Columba Bush's $42,000 shopping spree could damage husband Jeb's nomination hopes

Mrs Bush reportedly took out a loan from a Florida jeweller in order to buy a Bulgari diamond bracelet and other items

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The Independent US

Jeb Bush’s planned campaign for the Republican presidential nomination has suffered a setback with revelations that his wife Columba spent $42,311 (£27,369) in a single day on jewellery including a Bulgari diamond bracelet.

Mrs Bush, 61, is reported to have taken out a loan of $42,311 from a Florida jeweller in order to buy the bracelet and other items.

Details of the purchases, reported first by the Washington Post, have put a new spotlight on Mrs Bush, who during her husband’s two terms as governor of Florida between 1999 and 2007 kept a notably low profile and is known to have had reservations about his running for president.

Records filed by Mayors Jewellers of Miami showed that Mrs Bush, a Mexican national who met her husband in 1971 when he was an exchange student, took out $90,000 in loans over a 15-year period. Most recently, she bought a $11,700 Rolex watch and a $9,500 pair of earrings. Mr Bush tweeted a wedding photograph today to mark the couple’s 41st wedding anniversary.

Her aversion to publicity was in part born of another episode when she failed to declare $19,000 in purchases made during a shopping spree in Paris in 1999. She was mortified at the political damage to her husband but also felt unfairly treated by the press.

Mr Bush made clear his desire to seek the presidency before Christmas, reportedly after securing the acquiescence of his wife in return for a promise to make time for his family every week.

Her Mexican roots and his own mastery of Spanish could prove an asset for a party seeking to heal rifts with the Hispanic community. At issue now, however, is whether her distaste for politics and her jewellery collection might instead make her net negative.

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Republican Florida Governor Jeb Bush, with his mother, Barbara Bush, left, and his wife, Columba in 2002 (Getty)

If Mr Bush formally declares, the scrutiny will only intensify and simply opting out of the campaign circus will not be an option for Mrs Bush. If her husband becomes the nominee and Hillary Clinton runs for the Democrats, the contrast between the spouses would be stark: Columba, the low-key spouse, versus Bill Clinton, her extrovert opposite.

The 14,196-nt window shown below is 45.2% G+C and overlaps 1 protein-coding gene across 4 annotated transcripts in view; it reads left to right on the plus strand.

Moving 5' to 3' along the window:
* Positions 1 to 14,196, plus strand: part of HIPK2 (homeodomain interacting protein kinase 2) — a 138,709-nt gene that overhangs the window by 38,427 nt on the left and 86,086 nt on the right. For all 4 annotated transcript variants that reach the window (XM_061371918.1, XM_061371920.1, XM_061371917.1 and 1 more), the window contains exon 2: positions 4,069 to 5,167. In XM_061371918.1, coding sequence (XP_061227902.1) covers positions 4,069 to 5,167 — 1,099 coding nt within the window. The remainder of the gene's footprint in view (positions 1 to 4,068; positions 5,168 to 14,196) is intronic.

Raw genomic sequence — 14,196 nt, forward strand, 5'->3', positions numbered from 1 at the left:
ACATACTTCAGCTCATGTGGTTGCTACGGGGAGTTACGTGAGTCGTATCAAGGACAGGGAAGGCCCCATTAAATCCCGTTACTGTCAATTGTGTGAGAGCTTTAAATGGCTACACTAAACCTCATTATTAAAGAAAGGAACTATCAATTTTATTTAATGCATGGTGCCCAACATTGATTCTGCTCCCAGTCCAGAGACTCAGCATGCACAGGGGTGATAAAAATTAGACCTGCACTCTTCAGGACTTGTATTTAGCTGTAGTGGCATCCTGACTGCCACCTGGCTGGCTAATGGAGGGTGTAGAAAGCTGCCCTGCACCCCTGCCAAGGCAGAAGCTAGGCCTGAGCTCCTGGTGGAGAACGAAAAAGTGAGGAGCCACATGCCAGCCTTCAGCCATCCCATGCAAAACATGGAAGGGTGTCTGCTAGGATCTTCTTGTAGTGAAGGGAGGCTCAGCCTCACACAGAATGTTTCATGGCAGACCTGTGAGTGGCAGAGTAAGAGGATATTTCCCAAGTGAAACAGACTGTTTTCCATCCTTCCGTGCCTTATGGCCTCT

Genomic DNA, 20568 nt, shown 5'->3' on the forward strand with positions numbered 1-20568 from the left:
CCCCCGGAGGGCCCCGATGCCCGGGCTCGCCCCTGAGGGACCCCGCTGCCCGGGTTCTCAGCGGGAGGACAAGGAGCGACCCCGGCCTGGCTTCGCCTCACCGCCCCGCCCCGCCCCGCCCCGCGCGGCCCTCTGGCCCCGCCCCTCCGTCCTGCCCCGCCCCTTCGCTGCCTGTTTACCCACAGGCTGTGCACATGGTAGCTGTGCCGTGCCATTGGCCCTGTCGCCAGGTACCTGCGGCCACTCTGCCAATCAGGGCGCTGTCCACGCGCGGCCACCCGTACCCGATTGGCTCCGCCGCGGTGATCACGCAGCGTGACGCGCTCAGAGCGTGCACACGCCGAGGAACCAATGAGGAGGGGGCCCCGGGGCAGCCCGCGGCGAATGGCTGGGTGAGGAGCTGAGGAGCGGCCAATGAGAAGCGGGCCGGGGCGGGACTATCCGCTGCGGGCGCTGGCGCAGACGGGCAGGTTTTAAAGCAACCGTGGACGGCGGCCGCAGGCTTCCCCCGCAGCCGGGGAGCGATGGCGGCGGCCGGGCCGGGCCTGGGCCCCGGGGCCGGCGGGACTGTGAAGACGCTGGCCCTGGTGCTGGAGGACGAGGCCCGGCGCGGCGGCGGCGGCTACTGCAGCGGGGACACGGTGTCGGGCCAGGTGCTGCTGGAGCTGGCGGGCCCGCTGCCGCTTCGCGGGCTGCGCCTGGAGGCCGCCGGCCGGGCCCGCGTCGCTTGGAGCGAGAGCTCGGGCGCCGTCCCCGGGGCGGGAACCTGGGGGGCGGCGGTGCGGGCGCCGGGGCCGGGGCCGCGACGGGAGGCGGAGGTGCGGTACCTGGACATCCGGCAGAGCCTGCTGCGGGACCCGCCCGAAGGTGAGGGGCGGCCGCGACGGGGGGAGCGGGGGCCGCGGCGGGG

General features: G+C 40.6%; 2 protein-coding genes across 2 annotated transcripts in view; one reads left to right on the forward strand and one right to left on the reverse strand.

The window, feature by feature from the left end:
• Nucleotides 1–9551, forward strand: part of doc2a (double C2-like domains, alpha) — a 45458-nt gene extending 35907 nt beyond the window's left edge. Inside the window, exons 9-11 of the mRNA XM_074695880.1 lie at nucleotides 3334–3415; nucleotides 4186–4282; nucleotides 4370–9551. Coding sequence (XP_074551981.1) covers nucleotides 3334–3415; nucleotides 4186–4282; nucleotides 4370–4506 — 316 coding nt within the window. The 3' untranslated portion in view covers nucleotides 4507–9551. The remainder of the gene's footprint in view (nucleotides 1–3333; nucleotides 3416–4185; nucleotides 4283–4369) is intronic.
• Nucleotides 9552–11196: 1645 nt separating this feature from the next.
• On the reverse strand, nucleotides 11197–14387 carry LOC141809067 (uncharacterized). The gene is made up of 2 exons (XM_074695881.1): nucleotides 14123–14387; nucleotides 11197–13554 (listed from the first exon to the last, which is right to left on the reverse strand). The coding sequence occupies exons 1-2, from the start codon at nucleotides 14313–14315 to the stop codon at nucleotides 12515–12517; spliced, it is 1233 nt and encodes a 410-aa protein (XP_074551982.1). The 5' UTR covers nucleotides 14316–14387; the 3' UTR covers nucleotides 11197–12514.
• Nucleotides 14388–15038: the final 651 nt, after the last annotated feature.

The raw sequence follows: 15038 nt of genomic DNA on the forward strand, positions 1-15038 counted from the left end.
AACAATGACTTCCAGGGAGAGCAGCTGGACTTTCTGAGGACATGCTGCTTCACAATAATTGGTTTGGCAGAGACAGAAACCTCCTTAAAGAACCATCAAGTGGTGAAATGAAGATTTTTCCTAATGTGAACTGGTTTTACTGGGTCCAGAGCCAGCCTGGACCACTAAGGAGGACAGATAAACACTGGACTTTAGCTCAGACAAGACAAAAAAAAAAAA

“She doesn’t enjoy the limelight,” Matt Mackowiak, a Republican consultant with the Potomac Strategy Group, conceded. “But if she gets more comfortable then she could become a powerful political spouse. She is unique and she has a year to ramp up. That’s the question: Is she going to get to the point where she can be of value to the campaign?”

Any perception of living high on the hog is dangerous for a candidate and perhaps especially for Mr Bush, who has vowed to focus on income inequality. It hurt Mitt Romney in 2012. Some still recall the damaging jibe by the late Ann Richards, a former Texas governor, in 1988 mocking then presidential candidate George H. W. Bush – Jeb’s father – as having a “silver foot in his mouth”.

It also represents peril for Mrs Clinton, who has been criticised for using the period since she left the State Department in early 2013 to deliver speeches for exorbitant fees, sometimes $200,000 a time.

The queasiness of Mrs Bush, born Columba Garnica Gallo, was surely also fed by an experience in Mr Bush’s first term as governor when their daughter, Noelle, then 24, was convicted after using a fake prescription to buy pain-killing drugs. She was sent to a rehabilitation clinic but later endured stints in prison for possession of proscribed pills and crack cocaine.

Mrs Bush’s shopping excursions should not present too much of a threat, said Mr Mackowiak. “It’s hard for me to see that would be a significant liability. What matters more than how she spends money is Jeb. And he has a reputation of being pretty frugal.”

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